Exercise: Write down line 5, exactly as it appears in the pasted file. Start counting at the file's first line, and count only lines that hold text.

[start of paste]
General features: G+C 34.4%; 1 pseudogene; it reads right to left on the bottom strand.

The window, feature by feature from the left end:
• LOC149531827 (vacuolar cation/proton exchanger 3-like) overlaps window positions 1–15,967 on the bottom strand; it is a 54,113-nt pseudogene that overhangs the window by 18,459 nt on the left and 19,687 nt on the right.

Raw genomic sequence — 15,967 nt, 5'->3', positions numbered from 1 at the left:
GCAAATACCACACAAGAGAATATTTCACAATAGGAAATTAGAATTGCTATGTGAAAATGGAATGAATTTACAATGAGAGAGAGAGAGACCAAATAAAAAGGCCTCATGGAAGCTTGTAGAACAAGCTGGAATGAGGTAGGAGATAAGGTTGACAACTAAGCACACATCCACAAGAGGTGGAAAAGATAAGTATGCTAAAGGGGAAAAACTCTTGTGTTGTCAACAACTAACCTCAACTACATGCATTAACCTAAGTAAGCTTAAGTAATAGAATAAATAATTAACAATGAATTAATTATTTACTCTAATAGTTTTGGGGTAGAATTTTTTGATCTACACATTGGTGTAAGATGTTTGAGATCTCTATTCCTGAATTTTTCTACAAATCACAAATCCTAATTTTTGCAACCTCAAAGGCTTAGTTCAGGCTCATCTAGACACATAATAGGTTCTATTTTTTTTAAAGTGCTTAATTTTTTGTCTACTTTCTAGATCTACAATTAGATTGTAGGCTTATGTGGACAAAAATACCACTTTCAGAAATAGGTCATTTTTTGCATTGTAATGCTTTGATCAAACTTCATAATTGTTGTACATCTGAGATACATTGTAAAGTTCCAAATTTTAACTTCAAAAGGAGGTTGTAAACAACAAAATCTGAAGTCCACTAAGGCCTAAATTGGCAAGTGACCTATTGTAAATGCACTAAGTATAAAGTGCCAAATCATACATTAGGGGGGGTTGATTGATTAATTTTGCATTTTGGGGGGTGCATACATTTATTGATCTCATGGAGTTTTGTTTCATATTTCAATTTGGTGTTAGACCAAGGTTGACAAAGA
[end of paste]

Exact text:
GCAAATACCACACAAGAGAATATTTCACAATAGGAAATTAGAATTGCTATGTGAAAATGGAATGAATTTACAATGAGAGAGAGAGAGACCAAATAAAAAGGCCTCATGGAAGCTTGTAGAACAAGCTGGAATGAGGTAGGAGATAAGGTTGACAACTAAGCACACATCCACAAGAGGTGGAAAAGATAAGTATGCTAAAGGGGAAAAACTCTTGTGTTGTCAACAACTAACCTCAACTACATGCATTAACCTAAGTAAGCTTAAGTAATAGAATAAATAATTAACAATGAATTAATTATTTACTCTAATAGTTTTGGGGTAGAATTTTTTGATCTACACATTGGTGTAAGATGTTTGAGATCTCTATTCCTGAATTTTTCTACAAATCACAAATCCTAATTTTTGCAACCTCAAAGGCTTAGTTCAGGCTCATCTAGACACATAATAGGTTCTATTTTTTTTAAAGTGCTTAATTTTTTGTCTACTTTCTAGATCTACAATTAGATTGTAGGCTTATGTGGACAAAAATACCACTTTCAGAAATAGGTCATTTTTTGCATTGTAATGCTTTGATCAAACTTCATAATTGTTGTACATCTGAGATACATTGTAAAGTTCCAAATTTTAACTTCAAAAGGAGGTTGTAAACAACAAAATCTGAAGTCCACTAAGGCCTAAATTGGCAAGTGACCTATTGTAAATGCACTAAGTATAAAGTGCCAAATCATACATTAGGGGGGGTTGATTGATTAATTTTGCATTTTGGGGGGTGCATACATTTATTGATCTCATGGAGTTTTGTTTCATATTTCAATTTGGTGTTAGACCAAGGTTGACAAAGA